Mom and Dad attended a meeting at an adoption agency the next week. A lady who had adopted a little girl from China spoke at the meeting and the deal was sealed, so to speak. We started the paperwork to adopt a baby from there. This is where I get fuzzy. If you want to know the details of paperwork and dossiers and home studies, ask my mom. She is a pro. (She even went so far as to call Zell Miller's office everyday for a period of time for their help with the paperwork.) All I know that there is A LOT of paperwork involved in adoption. We all had to get fingerprinted by INS and have family dinners with the social worker who did our home study.

Then, after many long hours of crossing t's and dotting i's, the paperwork was finished and it went to China. After that, we waited and prayed, prayed and waited, waited and prayed.

Wednesday, December 02, 2009

The Very Beginning

Last month was officially National Adoption Month. Last week we celebrated Grace's 6th Gotcha Day. And since I'm nothing if not a day late and a dollar short, I'm writing about all of this today. I've been ruminating on writing about my siblings' adoptions for some time now, so here it begins, here it happens.

And why not start at the beginning? (It is, after all, a very good place to start.)

Before I met B, I dated a guy with the same name for a little while. (My family still refers to him as the "Wrong B.") While not the right man for me, this guy did something of monumental importance in my life. In March of 2002, he took me to see Steven Curtis Chapman at The Fox in Atlanta. We had broken up a while before the concert, but I had always dreamed of seeing SCC, so I went. That night, SCC talked about the first little girl that he and his wife had adopted from China. And then he sang a song about her. There was not a dry eye in the place by the end. The strangest part in this was that I was prompted to start praying that my parents would adopt. What? Did I mention that this was a few weeks before my 20th birthday? My youngest sibling was 14 at the time.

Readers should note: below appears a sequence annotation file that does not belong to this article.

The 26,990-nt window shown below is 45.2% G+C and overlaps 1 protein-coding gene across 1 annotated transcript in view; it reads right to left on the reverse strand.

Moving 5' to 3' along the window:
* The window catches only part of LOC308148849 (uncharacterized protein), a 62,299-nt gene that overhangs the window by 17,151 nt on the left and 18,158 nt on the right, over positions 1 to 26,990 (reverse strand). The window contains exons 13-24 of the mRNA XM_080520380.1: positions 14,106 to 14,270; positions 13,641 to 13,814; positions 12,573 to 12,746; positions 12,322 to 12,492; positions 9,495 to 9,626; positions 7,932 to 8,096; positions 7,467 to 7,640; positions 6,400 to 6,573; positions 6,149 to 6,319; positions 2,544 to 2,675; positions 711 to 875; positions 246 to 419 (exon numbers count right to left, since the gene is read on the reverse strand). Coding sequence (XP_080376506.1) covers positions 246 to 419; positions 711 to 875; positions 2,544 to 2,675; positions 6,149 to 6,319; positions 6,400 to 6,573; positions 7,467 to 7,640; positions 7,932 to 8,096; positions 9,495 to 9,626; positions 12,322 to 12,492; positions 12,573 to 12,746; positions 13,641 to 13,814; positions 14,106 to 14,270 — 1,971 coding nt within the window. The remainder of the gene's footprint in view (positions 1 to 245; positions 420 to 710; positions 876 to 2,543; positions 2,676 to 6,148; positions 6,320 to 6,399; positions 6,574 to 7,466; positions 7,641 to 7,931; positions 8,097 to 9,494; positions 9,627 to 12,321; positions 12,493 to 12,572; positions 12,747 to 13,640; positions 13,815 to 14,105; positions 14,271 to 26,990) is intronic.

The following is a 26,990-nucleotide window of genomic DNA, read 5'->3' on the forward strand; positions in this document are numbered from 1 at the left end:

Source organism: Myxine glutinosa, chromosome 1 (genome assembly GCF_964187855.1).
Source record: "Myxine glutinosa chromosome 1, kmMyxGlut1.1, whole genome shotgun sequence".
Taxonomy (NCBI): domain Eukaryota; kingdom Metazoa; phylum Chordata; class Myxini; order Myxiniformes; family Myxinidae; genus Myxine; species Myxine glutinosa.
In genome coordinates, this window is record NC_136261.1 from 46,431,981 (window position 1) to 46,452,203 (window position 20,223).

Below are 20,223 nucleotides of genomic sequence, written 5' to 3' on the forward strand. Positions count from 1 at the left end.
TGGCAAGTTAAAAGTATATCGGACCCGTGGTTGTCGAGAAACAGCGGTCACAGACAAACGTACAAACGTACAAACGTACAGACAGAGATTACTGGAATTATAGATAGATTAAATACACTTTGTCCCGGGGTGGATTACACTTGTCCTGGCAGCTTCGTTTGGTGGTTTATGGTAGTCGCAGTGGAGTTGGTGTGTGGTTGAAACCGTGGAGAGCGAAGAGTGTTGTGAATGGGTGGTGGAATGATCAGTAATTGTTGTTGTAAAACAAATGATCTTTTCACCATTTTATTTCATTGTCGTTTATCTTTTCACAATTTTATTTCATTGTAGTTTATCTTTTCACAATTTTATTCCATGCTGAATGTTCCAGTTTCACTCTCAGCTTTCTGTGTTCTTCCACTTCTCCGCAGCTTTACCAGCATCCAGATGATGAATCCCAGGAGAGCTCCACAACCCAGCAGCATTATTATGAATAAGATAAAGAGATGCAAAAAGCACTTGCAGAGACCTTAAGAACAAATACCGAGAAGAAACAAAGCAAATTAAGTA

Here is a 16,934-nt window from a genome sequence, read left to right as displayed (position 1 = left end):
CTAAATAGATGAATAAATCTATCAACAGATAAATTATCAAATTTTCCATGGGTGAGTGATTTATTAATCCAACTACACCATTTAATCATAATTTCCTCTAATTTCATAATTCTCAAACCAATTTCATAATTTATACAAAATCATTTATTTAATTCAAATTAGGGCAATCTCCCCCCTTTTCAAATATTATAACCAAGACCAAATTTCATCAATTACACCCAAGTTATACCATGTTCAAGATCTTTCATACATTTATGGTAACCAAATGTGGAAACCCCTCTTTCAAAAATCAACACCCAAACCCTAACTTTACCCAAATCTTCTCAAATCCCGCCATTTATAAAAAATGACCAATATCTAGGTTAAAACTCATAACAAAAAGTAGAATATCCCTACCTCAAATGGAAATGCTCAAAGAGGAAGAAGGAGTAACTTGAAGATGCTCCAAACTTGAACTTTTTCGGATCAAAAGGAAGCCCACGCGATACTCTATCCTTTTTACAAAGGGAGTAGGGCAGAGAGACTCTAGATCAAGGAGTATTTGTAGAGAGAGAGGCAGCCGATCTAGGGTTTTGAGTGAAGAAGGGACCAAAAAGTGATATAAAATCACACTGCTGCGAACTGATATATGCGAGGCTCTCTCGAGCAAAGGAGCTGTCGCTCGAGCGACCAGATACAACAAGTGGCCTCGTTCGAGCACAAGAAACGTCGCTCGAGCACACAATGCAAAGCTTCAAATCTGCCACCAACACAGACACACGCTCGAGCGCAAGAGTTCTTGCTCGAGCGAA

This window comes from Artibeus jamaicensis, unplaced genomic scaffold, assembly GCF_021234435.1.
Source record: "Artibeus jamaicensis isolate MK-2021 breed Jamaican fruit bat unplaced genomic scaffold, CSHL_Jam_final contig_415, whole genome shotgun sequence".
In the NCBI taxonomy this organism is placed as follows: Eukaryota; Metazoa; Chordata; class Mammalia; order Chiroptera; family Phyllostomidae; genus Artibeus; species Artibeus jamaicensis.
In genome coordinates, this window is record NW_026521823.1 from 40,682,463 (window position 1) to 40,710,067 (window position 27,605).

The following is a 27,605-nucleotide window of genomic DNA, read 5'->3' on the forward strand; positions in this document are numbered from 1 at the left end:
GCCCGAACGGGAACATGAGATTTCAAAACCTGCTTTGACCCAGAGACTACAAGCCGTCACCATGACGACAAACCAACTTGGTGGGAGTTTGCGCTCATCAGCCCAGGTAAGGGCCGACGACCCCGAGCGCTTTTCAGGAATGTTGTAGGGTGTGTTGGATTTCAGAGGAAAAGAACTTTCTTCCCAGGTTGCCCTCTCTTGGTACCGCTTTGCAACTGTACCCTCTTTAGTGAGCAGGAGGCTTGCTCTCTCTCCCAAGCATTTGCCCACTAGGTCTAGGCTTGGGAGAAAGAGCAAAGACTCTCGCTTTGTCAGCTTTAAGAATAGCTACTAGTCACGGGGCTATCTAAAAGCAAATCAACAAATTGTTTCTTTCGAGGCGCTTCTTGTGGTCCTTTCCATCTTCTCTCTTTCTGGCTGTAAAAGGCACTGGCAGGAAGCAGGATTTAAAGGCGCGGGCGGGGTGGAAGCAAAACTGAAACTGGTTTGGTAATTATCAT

So, for the next couple of weeks, I prayed, albeit half heartedly and with little belief that anything would come of it. I'll go ahead and say here, that I don't believe that I am the reason that my parents ultimately adopted. God used me to birth the idea in them, but more importantly, God used these events in my life to increase my faith. You see, Grace's adoption is the biggest miracle I've ever seen with my own two physical eyes.

I have decided that this story will be a series because there's so much to tell and so many details that I don't want to leave out.

"And like the rain that falls into the sea, in a moment what has been is lost in what will be."
-Steven Curtis Chapman